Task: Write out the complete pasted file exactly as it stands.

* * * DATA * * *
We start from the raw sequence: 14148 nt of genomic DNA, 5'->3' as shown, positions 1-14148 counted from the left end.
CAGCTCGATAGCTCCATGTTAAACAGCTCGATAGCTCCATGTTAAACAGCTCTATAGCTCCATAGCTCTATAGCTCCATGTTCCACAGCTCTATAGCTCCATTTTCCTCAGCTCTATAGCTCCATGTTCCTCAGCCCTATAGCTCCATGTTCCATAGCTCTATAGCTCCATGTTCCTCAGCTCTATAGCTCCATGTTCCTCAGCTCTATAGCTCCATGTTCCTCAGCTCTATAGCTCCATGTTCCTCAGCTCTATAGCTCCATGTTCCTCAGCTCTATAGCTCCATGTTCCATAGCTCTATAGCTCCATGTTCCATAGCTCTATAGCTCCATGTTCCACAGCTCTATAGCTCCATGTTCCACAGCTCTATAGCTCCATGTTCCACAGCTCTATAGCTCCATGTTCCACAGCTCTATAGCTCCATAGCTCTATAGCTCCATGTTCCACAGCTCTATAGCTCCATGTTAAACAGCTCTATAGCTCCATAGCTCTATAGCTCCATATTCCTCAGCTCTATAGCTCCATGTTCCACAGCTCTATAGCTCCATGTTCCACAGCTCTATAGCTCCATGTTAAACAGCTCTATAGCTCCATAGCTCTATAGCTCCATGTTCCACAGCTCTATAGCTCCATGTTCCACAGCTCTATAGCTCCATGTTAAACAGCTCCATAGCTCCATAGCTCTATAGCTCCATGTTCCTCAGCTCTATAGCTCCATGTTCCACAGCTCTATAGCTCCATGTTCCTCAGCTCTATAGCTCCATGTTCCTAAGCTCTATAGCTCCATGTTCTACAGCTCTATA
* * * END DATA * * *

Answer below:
We start from the raw sequence: 14148 nt of genomic DNA, 5'->3' as shown, positions 1-14148 counted from the left end.
CAGCTCGATAGCTCCATGTTAAACAGCTCGATAGCTCCATGTTAAACAGCTCTATAGCTCCATAGCTCTATAGCTCCATGTTCCACAGCTCTATAGCTCCATTTTCCTCAGCTCTATAGCTCCATGTTCCTCAGCCCTATAGCTCCATGTTCCATAGCTCTATAGCTCCATGTTCCTCAGCTCTATAGCTCCATGTTCCTCAGCTCTATAGCTCCATGTTCCTCAGCTCTATAGCTCCATGTTCCTCAGCTCTATAGCTCCATGTTCCTCAGCTCTATAGCTCCATGTTCCATAGCTCTATAGCTCCATGTTCCATAGCTCTATAGCTCCATGTTCCACAGCTCTATAGCTCCATGTTCCACAGCTCTATAGCTCCATGTTCCACAGCTCTATAGCTCCATGTTCCACAGCTCTATAGCTCCATAGCTCTATAGCTCCATGTTCCACAGCTCTATAGCTCCATGTTAAACAGCTCTATAGCTCCATAGCTCTATAGCTCCATATTCCTCAGCTCTATAGCTCCATGTTCCACAGCTCTATAGCTCCATGTTCCACAGCTCTATAGCTCCATGTTAAACAGCTCTATAGCTCCATAGCTCTATAGCTCCATGTTCCACAGCTCTATAGCTCCATGTTCCACAGCTCTATAGCTCCATGTTAAACAGCTCCATAGCTCCATAGCTCTATAGCTCCATGTTCCTCAGCTCTATAGCTCCATGTTCCACAGCTCTATAGCTCCATGTTCCTCAGCTCTATAGCTCCATGTTCCTAAGCTCTATAGCTCCATGTTCTACAGCTCTATA